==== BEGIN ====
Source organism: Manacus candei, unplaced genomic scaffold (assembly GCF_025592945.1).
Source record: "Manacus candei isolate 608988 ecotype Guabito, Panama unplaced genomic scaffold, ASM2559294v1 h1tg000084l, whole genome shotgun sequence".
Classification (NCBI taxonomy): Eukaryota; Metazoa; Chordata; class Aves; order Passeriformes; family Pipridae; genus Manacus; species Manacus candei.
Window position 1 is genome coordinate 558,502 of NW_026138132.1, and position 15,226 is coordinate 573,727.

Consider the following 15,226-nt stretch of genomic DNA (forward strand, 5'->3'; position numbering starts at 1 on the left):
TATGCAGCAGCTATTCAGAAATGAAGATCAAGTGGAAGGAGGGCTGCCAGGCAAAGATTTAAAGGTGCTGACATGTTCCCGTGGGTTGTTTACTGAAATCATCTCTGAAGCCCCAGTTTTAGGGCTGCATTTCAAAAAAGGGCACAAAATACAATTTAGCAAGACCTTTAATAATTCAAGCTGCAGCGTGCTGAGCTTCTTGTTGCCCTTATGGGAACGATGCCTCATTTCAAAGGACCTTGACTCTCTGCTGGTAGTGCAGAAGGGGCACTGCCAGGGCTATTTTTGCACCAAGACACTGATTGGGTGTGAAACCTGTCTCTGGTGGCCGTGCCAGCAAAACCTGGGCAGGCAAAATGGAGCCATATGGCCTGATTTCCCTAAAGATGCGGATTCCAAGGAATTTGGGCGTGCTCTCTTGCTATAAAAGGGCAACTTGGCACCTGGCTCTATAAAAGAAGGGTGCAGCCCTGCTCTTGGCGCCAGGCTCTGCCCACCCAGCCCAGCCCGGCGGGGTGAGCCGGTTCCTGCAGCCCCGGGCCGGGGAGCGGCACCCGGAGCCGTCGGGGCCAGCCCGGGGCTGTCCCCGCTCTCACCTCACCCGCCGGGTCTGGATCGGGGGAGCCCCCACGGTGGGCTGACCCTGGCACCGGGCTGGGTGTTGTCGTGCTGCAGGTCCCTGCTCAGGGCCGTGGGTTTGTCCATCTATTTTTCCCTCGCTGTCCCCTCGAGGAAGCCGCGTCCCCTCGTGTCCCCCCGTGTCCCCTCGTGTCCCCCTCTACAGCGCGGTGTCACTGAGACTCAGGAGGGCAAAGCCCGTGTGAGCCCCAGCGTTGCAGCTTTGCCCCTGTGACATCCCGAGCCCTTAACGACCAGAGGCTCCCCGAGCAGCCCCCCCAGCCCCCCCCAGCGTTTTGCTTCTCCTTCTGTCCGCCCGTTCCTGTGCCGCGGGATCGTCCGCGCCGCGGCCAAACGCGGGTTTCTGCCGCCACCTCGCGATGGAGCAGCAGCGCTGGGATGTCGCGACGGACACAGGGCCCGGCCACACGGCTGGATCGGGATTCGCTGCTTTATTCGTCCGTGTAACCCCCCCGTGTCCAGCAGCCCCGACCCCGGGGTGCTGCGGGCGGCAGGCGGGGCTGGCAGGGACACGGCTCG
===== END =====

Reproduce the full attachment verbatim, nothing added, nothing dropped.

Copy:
Source organism: Manacus candei, unplaced genomic scaffold (assembly GCF_025592945.1).
Source record: "Manacus candei isolate 608988 ecotype Guabito, Panama unplaced genomic scaffold, ASM2559294v1 h1tg000084l, whole genome shotgun sequence".
Classification (NCBI taxonomy): Eukaryota; Metazoa; Chordata; class Aves; order Passeriformes; family Pipridae; genus Manacus; species Manacus candei.
Window position 1 is genome coordinate 558,502 of NW_026138132.1, and position 15,226 is coordinate 573,727.

Consider the following 15,226-nt stretch of genomic DNA (forward strand, 5'->3'; position numbering starts at 1 on the left):
TATGCAGCAGCTATTCAGAAATGAAGATCAAGTGGAAGGAGGGCTGCCAGGCAAAGATTTAAAGGTGCTGACATGTTCCCGTGGGTTGTTTACTGAAATCATCTCTGAAGCCCCAGTTTTAGGGCTGCATTTCAAAAAAGGGCACAAAATACAATTTAGCAAGACCTTTAATAATTCAAGCTGCAGCGTGCTGAGCTTCTTGTTGCCCTTATGGGAACGATGCCTCATTTCAAAGGACCTTGACTCTCTGCTGGTAGTGCAGAAGGGGCACTGCCAGGGCTATTTTTGCACCAAGACACTGATTGGGTGTGAAACCTGTCTCTGGTGGCCGTGCCAGCAAAACCTGGGCAGGCAAAATGGAGCCATATGGCCTGATTTCCCTAAAGATGCGGATTCCAAGGAATTTGGGCGTGCTCTCTTGCTATAAAAGGGCAACTTGGCACCTGGCTCTATAAAAGAAGGGTGCAGCCCTGCTCTTGGCGCCAGGCTCTGCCCACCCAGCCCAGCCCGGCGGGGTGAGCCGGTTCCTGCAGCCCCGGGCCGGGGAGCGGCACCCGGAGCCGTCGGGGCCAGCCCGGGGCTGTCCCCGCTCTCACCTCACCCGCCGGGTCTGGATCGGGGGAGCCCCCACGGTGGGCTGACCCTGGCACCGGGCTGGGTGTTGTCGTGCTGCAGGTCCCTGCTCAGGGCCGTGGGTTTGTCCATCTATTTTTCCCTCGCTGTCCCCTCGAGGAAGCCGCGTCCCCTCGTGTCCCCCCGTGTCCCCTCGTGTCCCCCTCTACAGCGCGGTGTCACTGAGACTCAGGAGGGCAAAGCCCGTGTGAGCCCCAGCGTTGCAGCTTTGCCCCTGTGACATCCCGAGCCCTTAACGACCAGAGGCTCCCCGAGCAGCCCCCCCAGCCCCCCCCAGCGTTTTGCTTCTCCTTCTGTCCGCCCGTTCCTGTGCCGCGGGATCGTCCGCGCCGCGGCCAAACGCGGGTTTCTGCCGCCACCTCGCGATGGAGCAGCAGCGCTGGGATGTCGCGACGGACACAGGGCCCGGCCACACGGCTGGATCGGGATTCGCTGCTTTATTCGTCCGTGTAACCCCCCCGTGTCCAGCAGCCCCGACCCCGGGGTGCTGCGGGCGGCAGGCGGGGCTGGCAGGGACACGGCTCG